Near “The Mighty Five” national parks of Utah and just a few hundred miles north of Arizona’s Grand Canyon, Cedar Breaks is all too often passed by. But for those wanting to view nature at its finest, geology’s creative beauty, and dark skies seldom seen today, a trip to Cedar Breaks National Monument is certainly a journey worth traveling.

Cedar Breaks National Monument © Rex Vogel, all rights reserved

Worth Pondering…

Look! Nature is overflowing with the grandeur of God!

—John Muir

The Aftermath of Mighty Five…and Beyond

When an ad campaign is too successful

As red-rock meccas like Moab, Zion, and Arches become overrun with visitors, I have to wonder if Utah’s celebrated Mighty Five ad campaign worked too well—and who gets to decide when a destination is “at capacity”.

The Mighty Five campaign was a smash. The number of visitors to the five parks jumped 12 percent in 2014, 14 percent in 2015, and 20 percent in 2016, leaping from 6.3 million to over 10 million in just three years.

Arches National Park © Rex Vogel, all rights reserved

On the Memorial Day weekend of 2015, nearly 3,000 cars descended on Arches National Park for their dose of Wow. All 875 parking places were taken with scores more vehicles scattered in a haphazard unplanned way. The line to the entrance booth spilled back half a mile blocking Highway 191. The state highway patrol took the unprecedented step of closing it effectively shutting down the park. Hundreds of rebuffed visitors drove 30 miles to Canyonlands where they waited an hour in a two-mile line of cars. 

Canyonlands National Park © Rex Vogel, all rights reserved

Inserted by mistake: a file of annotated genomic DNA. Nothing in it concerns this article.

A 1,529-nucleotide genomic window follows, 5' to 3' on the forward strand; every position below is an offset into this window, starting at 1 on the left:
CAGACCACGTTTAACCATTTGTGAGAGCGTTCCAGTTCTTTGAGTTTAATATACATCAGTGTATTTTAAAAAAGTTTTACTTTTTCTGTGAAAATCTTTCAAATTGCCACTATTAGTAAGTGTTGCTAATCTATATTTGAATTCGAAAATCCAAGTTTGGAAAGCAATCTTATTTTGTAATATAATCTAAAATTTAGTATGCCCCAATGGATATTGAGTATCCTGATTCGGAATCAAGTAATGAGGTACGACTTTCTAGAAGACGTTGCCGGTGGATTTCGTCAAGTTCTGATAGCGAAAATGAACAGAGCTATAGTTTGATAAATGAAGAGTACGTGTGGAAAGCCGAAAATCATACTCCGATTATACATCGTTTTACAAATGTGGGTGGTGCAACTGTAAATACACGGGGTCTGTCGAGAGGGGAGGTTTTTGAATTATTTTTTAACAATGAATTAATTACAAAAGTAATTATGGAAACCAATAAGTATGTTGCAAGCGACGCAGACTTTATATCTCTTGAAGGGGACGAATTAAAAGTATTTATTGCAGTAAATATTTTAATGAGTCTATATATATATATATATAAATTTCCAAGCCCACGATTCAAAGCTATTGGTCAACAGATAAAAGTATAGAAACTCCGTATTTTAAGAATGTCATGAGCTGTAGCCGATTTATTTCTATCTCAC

Since then, Arches has been swamped often enough to shut its gate at least nine times including the most recent Labor Day weekend. Meanwhile, in Zion, hikers wait 90 minutes to board a shuttle and an additional two to four hours to climb the switchbacks of Angels Landing. There, visitors sometimes find outhouses shuttered with the following sign: “Due to extreme use, these toilets have reached capacity.”

Grand Staircase-Escalante National Monument © Rex Vogel, all rights reserved

When word trickled back in that the ads had worked too well, the Office of Tourism responded. In 2016, it tweaked the campaign, calling it the Road to Mighty and highlighting lesser-known state parks and Grand Staircase–Escalante National Monument. The strategy appeared to work. Visits to the Mighty Five flattened growing only 4 percent in 2017 and a little more than 1 percent in 2018 while the state parks saw double-digit jumps. Just as Road to Mighty hit the airwaves in January 2017 Bears Ears National Monument was created. 

Bears Ears National Monument © Rex Vogel, all rights reserved

And in 2018, the Office of Tourism massaged the campaign again, calling it Between the Mighty and adding Bears Ears to its destinations. Many questioned if overcrowding could be addressed by sending tourists elsewhere. Comments like “They ruined the parks, and now they want to ruin the places in between” were not uncommon.

By 8:20 a.m. the Delicate Arch parking lot often reached capacity. This mob scene was nothing like the Mighty Five commercials. 

Zion National Park © Rex Vogel, all rights reserved